**"mean molar volume."** - The amagat should not be used to express molar volume or reciprocal molar volumes.

The molar volume of gases is the number of liters occupied by 1 mole of the gas. Determining the molar volume of a gas is dividing the volume in liters by the number of moles gives the molar volume in liters per mole.

Molar volume of a gas at STP (standard temperature, pressure and atmosphere) is calculated below.

Molar volume of a gas at STP (standard temperature, pressure and atmosphere) is calculated below.

$\frac{V}{n} = \frac{RT}{P} = \frac{0.0821\ L\ atm\ mol^{-1}K^{-1} \times 273K}{1.00\ atm}$

$= 22.4\ L\ mol^{-1}$

The literature value of the molar volume of a gas is 22.4 L mol

This indicates that 1 mole of an ideal gas at STP has a volume of 22.4 liters, a fact that is useful in stoichiometric calculations.

$= 22.4\ L\ mol^{-1}$

The literature value of the molar volume of a gas is 22.4 L mol

^{-1}.

This indicates that 1 mole of an ideal gas at STP has a volume of 22.4 liters, a fact that is useful in stoichiometric calculations.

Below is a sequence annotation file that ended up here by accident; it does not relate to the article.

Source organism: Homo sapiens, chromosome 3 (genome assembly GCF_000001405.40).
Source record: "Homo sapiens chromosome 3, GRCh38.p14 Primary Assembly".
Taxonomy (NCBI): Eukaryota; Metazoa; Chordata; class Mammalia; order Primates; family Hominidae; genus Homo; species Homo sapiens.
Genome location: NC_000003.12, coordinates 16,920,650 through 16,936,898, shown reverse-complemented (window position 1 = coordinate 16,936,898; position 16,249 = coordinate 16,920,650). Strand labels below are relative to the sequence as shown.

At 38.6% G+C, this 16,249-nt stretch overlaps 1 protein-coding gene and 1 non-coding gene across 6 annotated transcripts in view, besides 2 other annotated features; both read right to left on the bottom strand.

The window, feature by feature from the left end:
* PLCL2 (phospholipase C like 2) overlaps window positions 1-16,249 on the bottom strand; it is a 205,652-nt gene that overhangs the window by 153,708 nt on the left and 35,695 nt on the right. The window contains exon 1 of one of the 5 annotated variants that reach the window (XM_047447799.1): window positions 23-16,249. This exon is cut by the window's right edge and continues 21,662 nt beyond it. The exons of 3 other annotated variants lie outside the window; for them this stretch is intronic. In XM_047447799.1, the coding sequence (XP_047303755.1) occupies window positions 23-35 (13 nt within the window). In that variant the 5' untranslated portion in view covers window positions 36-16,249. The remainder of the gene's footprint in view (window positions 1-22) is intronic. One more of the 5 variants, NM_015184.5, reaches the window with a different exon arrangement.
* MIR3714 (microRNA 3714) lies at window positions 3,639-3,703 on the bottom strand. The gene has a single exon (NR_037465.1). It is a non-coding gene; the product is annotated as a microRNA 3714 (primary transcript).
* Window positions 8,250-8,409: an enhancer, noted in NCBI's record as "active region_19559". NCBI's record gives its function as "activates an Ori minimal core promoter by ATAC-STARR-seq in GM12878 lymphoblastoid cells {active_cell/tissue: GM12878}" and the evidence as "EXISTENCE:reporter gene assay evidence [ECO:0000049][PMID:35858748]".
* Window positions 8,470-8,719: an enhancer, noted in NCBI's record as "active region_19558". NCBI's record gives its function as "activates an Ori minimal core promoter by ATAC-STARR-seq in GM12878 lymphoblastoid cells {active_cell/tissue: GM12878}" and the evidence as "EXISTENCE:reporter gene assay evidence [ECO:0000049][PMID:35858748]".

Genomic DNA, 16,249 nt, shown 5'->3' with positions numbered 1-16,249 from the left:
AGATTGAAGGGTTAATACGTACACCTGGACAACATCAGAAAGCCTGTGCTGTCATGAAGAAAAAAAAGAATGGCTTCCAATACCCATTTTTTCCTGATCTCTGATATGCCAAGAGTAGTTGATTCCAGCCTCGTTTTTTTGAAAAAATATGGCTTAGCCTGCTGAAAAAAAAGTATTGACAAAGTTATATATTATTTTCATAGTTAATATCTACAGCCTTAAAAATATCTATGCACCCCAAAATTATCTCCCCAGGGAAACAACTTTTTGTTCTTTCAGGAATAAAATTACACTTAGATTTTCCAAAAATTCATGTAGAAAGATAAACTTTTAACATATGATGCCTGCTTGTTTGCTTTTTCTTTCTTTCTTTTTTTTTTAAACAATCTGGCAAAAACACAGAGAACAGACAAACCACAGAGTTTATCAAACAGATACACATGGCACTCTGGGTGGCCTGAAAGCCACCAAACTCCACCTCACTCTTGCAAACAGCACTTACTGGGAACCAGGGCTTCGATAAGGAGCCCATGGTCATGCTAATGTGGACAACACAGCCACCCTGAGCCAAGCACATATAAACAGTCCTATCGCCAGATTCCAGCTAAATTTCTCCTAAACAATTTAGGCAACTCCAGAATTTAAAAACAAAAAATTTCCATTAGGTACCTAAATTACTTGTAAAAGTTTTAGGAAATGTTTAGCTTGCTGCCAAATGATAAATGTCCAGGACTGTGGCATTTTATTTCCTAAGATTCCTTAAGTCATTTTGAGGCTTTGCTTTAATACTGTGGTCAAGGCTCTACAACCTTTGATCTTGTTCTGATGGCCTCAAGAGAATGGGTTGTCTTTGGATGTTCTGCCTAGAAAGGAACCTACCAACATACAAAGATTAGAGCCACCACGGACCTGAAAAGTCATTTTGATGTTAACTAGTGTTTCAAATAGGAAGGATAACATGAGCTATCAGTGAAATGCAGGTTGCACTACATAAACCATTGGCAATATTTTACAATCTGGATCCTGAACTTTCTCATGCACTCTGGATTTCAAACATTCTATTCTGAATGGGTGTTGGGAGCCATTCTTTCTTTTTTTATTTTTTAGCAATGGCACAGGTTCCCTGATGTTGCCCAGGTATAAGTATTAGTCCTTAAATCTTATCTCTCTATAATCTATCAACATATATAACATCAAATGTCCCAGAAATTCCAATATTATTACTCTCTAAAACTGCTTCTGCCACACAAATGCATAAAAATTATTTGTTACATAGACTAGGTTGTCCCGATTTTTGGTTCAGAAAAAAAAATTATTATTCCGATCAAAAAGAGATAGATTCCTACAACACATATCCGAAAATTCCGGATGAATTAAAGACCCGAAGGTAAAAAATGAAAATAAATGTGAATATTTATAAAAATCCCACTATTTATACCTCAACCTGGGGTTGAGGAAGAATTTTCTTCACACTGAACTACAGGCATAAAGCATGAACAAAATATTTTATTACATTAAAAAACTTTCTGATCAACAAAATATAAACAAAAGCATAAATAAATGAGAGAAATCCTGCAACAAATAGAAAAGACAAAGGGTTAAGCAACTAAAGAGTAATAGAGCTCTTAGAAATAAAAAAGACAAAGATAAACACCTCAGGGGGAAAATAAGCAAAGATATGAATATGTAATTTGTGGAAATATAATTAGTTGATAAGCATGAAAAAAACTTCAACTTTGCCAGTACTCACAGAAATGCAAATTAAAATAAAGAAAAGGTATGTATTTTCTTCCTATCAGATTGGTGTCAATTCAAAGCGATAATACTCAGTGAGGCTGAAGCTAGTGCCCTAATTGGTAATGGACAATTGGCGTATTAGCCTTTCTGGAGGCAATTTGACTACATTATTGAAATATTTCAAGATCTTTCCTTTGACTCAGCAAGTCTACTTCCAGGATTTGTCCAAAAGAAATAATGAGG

Molar volume of a gas is defined as the volumes occupied by one mole of a gas. Thus the molar volume is also the volume occupied by 6.02 $\times$ 10

Molar volume of some gases are listed below.

^{23}particles of gas.Molar volume of some gases are listed below.

Gas | Molecular Formula | GMW (in g) | No.of Moles | Molar Volume dm^{3} or l | No.of moles in 1 mole |
---|---|---|---|---|---|

Hydrogen | H_{2} | 2 | 1 | 22.4 | 6.023 $\times$ 10^{23} |

Oxygen | O_{2} | 32 | 1 | 22.4 | 6.023 $\times$ 10^{23} |

Nitrogen | N_{2} | 28 | 1 | 22.4 | 6.023 $\times$ 10^{23} |

Chlorine | Cl_{2} | 71 | 1 | 22.4 | 6.023 $\times$ 10^{23} |

Carbon dioxide | CO_{2} | 44 | 1 | 22.4 | 6.023 $\times$ 10^{23} |

Nitrogen dioxide | NO_{2} | 46 | 1 | 22.4 | 6.023 $\times$ 10^{23} |

Ammonia | NH_{3} | 17 | 1 | 22.4 | 6.023 $\times$ 10^{23} |

Methane | CH_{4} | 16 | 1 | 22.4 | 6.023 $\times$ 10^{23} |

Sulfur dioxide | SO_{2} | 64 | 1 | 22.4 | 6.023 $\times$ 10^{23} |

The extensive properties of one component system at a constant temperature and pressure depend only on the amount of the system present. For example, the volume of water depends on the quantity of water present. If the volume is expressed as a molar quantity however it is an intensive property.

Thus molar volume of water at 1atm and 298K is

Molar volume for certain gases are listed below. Thus molar volume of water at 1atm and 298K is